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Machiavelli & the Real State of the Union

The Constitution simply requires that the President, from time to time, send a message to Congress on conditions in the country. This message has come to be known as the State of Union and done on an annual basis. The first was delivered by George Washington in person, delivering the speech before a Joint Session of Congress. It was modeled after the Speech from the Throne in the UK.

Thomas Jefferson discontinued the practice, considering it too monarchial. He substituted a written message instead. This practice was continued until the 20th century when Woodrow Wilson went back to an in person address before Congress.

I can recall only one honest State of the Union in my lifetime. That was delivered by Gerald Ford in 1975, during what was then the worst economic downturn since the Great Depression. Ford started by saying, “The State of the Union is not good.”

Otherwise, the State of the Union has come to be pure public relations fluff. The President touts the achievements of his regime, both real and imagined, and lays out an agenda for the coming year.

With Reagan, as might be expected, the State of the Union became straight show biz. Differing heroes of the past year from the military and law enforcement would be introduced. Then to satisfy the politically correct crowd, a woman from Harlem, who cared for orphans with Aids, would be introduced, sitting next to Nancy herself.

It really became show biz during one of Clinton’s. While he was droning on, CNN went to split screen coverage as the verdict was being read in the wrongful death civil suit against O.J. Simpson.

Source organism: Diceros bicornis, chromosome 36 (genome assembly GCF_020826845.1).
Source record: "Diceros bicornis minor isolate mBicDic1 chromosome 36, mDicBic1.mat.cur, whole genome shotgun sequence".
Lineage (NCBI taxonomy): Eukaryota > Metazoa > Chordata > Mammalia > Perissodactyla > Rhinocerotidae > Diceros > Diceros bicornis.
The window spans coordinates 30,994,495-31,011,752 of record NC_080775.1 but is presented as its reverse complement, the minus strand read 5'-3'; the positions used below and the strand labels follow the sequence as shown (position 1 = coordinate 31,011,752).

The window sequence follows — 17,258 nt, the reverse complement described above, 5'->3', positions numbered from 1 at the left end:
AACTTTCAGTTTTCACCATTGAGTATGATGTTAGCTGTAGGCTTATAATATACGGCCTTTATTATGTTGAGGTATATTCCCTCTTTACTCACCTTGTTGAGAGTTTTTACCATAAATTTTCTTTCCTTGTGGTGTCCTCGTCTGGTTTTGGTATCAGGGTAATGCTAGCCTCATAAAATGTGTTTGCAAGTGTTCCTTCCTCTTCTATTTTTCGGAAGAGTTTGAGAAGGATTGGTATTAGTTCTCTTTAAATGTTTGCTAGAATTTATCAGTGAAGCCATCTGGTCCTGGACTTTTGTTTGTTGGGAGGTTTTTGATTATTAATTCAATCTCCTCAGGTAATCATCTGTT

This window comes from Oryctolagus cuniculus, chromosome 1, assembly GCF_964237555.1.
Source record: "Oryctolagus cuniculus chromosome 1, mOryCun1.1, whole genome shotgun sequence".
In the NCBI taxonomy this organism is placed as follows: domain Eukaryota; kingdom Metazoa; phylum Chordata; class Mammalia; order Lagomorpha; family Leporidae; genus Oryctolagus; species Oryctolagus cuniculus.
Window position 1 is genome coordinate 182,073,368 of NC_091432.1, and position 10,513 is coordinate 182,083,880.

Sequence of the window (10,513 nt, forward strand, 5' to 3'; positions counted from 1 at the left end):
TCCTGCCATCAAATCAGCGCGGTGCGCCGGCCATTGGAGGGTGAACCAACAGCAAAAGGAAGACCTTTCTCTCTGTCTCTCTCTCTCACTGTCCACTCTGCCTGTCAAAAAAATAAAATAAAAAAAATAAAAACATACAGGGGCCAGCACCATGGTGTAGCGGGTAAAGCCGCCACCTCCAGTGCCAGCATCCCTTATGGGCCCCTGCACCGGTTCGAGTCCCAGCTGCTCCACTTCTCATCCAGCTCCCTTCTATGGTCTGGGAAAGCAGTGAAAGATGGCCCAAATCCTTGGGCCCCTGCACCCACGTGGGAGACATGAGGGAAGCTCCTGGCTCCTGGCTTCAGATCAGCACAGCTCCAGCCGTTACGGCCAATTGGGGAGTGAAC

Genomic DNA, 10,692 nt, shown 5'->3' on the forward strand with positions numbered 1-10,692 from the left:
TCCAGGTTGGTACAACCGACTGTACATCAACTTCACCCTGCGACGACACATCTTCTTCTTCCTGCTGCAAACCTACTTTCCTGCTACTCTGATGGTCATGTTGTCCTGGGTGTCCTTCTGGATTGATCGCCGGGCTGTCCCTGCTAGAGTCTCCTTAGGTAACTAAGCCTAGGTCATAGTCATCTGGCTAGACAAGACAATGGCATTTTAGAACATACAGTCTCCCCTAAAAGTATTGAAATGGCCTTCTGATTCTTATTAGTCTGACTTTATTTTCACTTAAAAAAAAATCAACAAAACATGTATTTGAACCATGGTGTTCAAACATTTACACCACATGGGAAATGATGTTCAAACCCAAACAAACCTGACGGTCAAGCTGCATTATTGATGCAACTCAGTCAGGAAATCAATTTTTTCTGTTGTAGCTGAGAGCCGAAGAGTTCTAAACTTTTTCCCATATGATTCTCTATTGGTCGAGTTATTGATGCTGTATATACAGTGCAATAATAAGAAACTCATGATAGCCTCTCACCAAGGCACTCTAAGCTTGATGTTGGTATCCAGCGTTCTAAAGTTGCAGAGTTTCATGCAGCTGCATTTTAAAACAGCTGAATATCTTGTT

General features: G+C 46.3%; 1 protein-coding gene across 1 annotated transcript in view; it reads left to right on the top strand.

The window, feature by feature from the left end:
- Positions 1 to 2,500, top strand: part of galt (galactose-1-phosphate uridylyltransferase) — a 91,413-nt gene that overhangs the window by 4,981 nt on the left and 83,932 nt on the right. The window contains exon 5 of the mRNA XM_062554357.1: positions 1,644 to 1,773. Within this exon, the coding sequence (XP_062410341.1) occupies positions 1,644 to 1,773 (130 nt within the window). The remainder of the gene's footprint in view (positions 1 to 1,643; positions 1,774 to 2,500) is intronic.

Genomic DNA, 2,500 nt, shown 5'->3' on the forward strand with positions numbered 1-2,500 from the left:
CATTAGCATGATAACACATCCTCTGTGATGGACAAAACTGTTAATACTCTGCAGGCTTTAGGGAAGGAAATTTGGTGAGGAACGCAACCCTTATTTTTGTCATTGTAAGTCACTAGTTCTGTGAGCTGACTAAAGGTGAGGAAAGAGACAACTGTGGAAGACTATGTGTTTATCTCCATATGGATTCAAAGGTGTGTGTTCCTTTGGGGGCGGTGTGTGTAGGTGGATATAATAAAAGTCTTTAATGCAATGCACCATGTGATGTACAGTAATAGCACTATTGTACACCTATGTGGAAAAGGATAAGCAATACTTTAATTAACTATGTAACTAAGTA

Towards the end of the Bush II regime, the State of the Union became so removed from reality, that most people except for Republican bitter-enders quit watching altogether.

Now it’s Obama’s term and I won’t bother.

To get real look at the lay of the land, I”l conclude with another piece from the delightful Norse blog, OSKOREI:


Italian thinker and diplomat Niccolo Machiavelli (1469-1527) wrote along similar themes as Khaldun. Today he is best known for THE PRINCE, in which he gave various advice based on Realpolitik and stripped from morality to leaders of state.

But Machiavelli also wrote the work DISCORSI, in which he comments upon the history of early Rome. In that that book, he is a Republican.

The most important value for Machiavelli is Virtu (Latin virtus), which is related to our word “virtue.” Machiavelli means it more in its Latin sense of “manly,” but individuals with virtu are primarily marked by their ability to enforce their will on volatile social situations. They do this through a combination of strong will, strength and briiliant & strategic calculation. His thesis is, that what made early Rome so strong and expansive, was the virtu of the people, a people who took an active part in the State. Conflicts make a people strong, in that they keep the qualities of virtu alive (it should be added that some of the classic virtues are not central to Machiavelli, among them honesty).

It can be argued that the modern West has lost the quality of virtu. The people are no longer really part of the State, they are instead ruled by a political elite that is not even of their own blood. As a result, virtu has abandoned them, and instead of expansive and manly individuals, we have a mass of pacified, cowardly and obese consumers. With the erosion of security and welfare, virtu is however reborn.


About mauryk2

Vietnam veteran. Succeeded Jeff Sharlett as editor of VIETNAM GI, 1st anti-war paper put out by Nam vets. Edited RAP!, underground paper at Ft Benning. Until retirement from Postal Service, put out the POSTAL HARDHITTER, another underground newsletter. Presently, I'm a free lance writer.

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